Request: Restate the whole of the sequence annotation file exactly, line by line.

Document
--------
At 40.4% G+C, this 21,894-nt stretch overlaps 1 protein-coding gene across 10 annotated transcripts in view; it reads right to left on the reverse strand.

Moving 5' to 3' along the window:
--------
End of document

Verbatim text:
At 40.4% G+C, this 21,894-nt stretch overlaps 1 protein-coding gene across 10 annotated transcripts in view; it reads right to left on the reverse strand.

Moving 5' to 3' along the window: